• They may have a history of self-induced symptoms/illness exaggeration, falsification or induction
  • They may have mental health evaluations indicating they are “normal” – psychiatric disturbance may be well-concealed from the observer
  • They may have no prior involvement with child protection services
  • They may appear to be overanxious, overprotective, mistaken or deluded
  • They may have a background in the health profession (14-30%) or an unusual degree of knowledge about health
  • They may seek publicity or attention from a variety of people

These parents or carers do not necessarily stop their behaviour towards the child when under suspicion or caught, but change tactics by:

  • Changing health professionals.
  • Denying all or part of what they have done, even in the face of overwhelming evidence.
  • Accusing their accusers, and shifting blame onto those who are aware of their behaviour.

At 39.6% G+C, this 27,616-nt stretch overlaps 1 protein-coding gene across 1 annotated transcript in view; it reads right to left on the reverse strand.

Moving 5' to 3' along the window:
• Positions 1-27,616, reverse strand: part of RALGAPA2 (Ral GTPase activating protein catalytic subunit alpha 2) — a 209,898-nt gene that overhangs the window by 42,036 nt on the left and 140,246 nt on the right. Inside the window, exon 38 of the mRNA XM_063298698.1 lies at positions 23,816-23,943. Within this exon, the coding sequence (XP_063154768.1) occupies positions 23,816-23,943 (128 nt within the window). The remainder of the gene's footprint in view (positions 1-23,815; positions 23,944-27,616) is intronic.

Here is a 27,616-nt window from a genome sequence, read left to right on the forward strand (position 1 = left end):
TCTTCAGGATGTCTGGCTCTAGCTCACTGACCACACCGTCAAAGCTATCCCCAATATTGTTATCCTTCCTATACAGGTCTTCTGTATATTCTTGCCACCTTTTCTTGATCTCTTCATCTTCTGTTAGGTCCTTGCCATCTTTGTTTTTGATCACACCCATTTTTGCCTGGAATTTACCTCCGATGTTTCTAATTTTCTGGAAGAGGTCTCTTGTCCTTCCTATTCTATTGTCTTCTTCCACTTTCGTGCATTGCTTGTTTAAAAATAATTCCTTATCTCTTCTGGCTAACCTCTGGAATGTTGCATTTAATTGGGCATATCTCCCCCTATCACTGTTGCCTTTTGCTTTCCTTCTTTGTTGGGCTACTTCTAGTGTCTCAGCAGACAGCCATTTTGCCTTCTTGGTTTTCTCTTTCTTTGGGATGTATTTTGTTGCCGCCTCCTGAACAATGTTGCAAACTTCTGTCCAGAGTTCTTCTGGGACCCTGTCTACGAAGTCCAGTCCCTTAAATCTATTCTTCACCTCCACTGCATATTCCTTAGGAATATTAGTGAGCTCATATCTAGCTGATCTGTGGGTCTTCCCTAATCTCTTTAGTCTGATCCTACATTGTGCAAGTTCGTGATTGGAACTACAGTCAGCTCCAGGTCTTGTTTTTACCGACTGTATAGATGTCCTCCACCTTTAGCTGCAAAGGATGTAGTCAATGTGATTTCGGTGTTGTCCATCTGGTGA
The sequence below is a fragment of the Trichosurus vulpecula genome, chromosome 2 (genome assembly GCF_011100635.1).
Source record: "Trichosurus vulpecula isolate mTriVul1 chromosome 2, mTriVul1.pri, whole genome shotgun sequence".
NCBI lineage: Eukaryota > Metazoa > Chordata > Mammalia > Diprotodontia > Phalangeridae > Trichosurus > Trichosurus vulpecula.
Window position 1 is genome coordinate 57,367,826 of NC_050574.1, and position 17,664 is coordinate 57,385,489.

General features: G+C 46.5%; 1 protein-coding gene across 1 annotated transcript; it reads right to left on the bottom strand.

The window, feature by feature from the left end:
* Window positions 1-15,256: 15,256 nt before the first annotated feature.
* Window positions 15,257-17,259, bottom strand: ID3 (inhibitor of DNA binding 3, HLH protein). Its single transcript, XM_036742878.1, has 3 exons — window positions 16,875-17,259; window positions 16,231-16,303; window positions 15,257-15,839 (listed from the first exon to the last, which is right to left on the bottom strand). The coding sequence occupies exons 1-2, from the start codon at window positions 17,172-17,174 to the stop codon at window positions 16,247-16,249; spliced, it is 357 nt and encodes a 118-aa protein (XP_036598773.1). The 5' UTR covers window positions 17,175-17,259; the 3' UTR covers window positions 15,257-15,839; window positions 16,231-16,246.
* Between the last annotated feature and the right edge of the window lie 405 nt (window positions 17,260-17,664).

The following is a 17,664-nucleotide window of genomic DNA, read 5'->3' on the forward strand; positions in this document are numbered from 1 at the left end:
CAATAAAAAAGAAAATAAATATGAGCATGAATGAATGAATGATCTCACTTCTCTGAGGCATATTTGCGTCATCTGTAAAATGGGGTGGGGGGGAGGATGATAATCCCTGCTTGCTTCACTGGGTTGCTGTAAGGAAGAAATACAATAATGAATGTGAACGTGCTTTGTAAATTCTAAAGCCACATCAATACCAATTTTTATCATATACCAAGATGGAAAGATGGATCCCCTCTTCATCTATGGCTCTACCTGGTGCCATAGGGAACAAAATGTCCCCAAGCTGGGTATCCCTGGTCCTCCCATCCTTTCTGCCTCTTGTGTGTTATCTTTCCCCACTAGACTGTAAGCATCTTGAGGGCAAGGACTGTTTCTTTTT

Risk factors of mothers for creating Abnormal Illness Behaviour in children

Remote or longstanding risks include;

  • Loss or separation from parent
  • Abuse/neglect
  • Foster care
  • History of lying in adolescence
  • History of self-harm

Recent or acute risks include;

  • Current somatoform disorder
  • Current factitious disorder
  • In receipt of disability living allowance
  • Child missing school
  • Frequent visits to doctors (symptoms unexplained)
  • Frequent moves of house and GP
  • Parent requests disability living allowance for child

Psychopathology of Fabricators

There is no clear relationship between any mental disorder and abusive behaviour towards children.  Many mothers with Borderline Personality Disorder (BPD) or history of abuse do not abuse their children in this way. Such a history may be a trigger to look more closely but doesn’t constitute proof; it’s important to remember that FII is a behaviour to be identified, not a medical or psychiatric diagnosis.

There are a number of associated conditions for those parents/caregivers whom fabricate;

72% somatoform disorders
55% self harmed

21% misused alcohol &/or drugs
89% personality disorder especially Borderline (by interview)
23% personality disorder (by self-rating scale)